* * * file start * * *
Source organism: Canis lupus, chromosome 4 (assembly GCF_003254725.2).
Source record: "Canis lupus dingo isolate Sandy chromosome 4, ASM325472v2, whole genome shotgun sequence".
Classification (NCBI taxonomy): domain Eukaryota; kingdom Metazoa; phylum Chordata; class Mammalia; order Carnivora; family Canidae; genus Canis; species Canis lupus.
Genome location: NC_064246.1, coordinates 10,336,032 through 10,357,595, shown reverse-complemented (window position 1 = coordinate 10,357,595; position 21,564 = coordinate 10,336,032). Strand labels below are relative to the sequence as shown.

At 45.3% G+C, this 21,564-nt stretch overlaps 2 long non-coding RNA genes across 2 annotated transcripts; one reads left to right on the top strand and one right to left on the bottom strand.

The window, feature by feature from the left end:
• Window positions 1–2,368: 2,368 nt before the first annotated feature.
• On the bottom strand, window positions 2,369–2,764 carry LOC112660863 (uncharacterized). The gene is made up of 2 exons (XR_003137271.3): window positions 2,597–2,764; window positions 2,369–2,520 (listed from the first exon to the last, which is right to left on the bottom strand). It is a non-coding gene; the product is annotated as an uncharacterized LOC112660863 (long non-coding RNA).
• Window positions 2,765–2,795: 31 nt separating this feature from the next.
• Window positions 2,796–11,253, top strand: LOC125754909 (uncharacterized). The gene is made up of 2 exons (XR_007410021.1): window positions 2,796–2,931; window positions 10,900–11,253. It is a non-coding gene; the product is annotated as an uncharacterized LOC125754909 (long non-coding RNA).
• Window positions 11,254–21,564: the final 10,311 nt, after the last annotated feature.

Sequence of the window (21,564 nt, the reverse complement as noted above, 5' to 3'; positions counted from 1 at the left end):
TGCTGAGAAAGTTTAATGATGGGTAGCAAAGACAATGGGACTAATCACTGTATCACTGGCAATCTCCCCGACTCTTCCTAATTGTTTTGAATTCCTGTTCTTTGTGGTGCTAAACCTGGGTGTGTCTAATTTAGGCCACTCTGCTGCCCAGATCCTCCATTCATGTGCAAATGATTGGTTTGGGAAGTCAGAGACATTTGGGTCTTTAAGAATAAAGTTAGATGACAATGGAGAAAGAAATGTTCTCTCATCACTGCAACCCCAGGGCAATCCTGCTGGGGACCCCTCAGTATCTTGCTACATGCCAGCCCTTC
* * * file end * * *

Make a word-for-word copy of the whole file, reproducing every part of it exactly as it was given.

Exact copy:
Source organism: Canis lupus, chromosome 4 (assembly GCF_003254725.2).
Source record: "Canis lupus dingo isolate Sandy chromosome 4, ASM325472v2, whole genome shotgun sequence".
Classification (NCBI taxonomy): domain Eukaryota; kingdom Metazoa; phylum Chordata; class Mammalia; order Carnivora; family Canidae; genus Canis; species Canis lupus.
Genome location: NC_064246.1, coordinates 10,336,032 through 10,357,595, shown reverse-complemented (window position 1 = coordinate 10,357,595; position 21,564 = coordinate 10,336,032). Strand labels below are relative to the sequence as shown.

At 45.3% G+C, this 21,564-nt stretch overlaps 2 long non-coding RNA genes across 2 annotated transcripts; one reads left to right on the top strand and one right to left on the bottom strand.

The window, feature by feature from the left end:
• Window positions 1–2,368: 2,368 nt before the first annotated feature.
• On the bottom strand, window positions 2,369–2,764 carry LOC112660863 (uncharacterized). The gene is made up of 2 exons (XR_003137271.3): window positions 2,597–2,764; window positions 2,369–2,520 (listed from the first exon to the last, which is right to left on the bottom strand). It is a non-coding gene; the product is annotated as an uncharacterized LOC112660863 (long non-coding RNA).
• Window positions 2,765–2,795: 31 nt separating this feature from the next.
• Window positions 2,796–11,253, top strand: LOC125754909 (uncharacterized). The gene is made up of 2 exons (XR_007410021.1): window positions 2,796–2,931; window positions 10,900–11,253. It is a non-coding gene; the product is annotated as an uncharacterized LOC125754909 (long non-coding RNA).
• Window positions 11,254–21,564: the final 10,311 nt, after the last annotated feature.

Sequence of the window (21,564 nt, the reverse complement as noted above, 5' to 3'; positions counted from 1 at the left end):
TGCTGAGAAAGTTTAATGATGGGTAGCAAAGACAATGGGACTAATCACTGTATCACTGGCAATCTCCCCGACTCTTCCTAATTGTTTTGAATTCCTGTTCTTTGTGGTGCTAAACCTGGGTGTGTCTAATTTAGGCCACTCTGCTGCCCAGATCCTCCATTCATGTGCAAATGATTGGTTTGGGAAGTCAGAGACATTTGGGTCTTTAAGAATAAAGTTAGATGACAATGGAGAAAGAAATGTTCTCTCATCACTGCAACCCCAGGGCAATCCTGCTGGGGACCCCTCAGTATCTTGCTACATGCCAGCCCTTC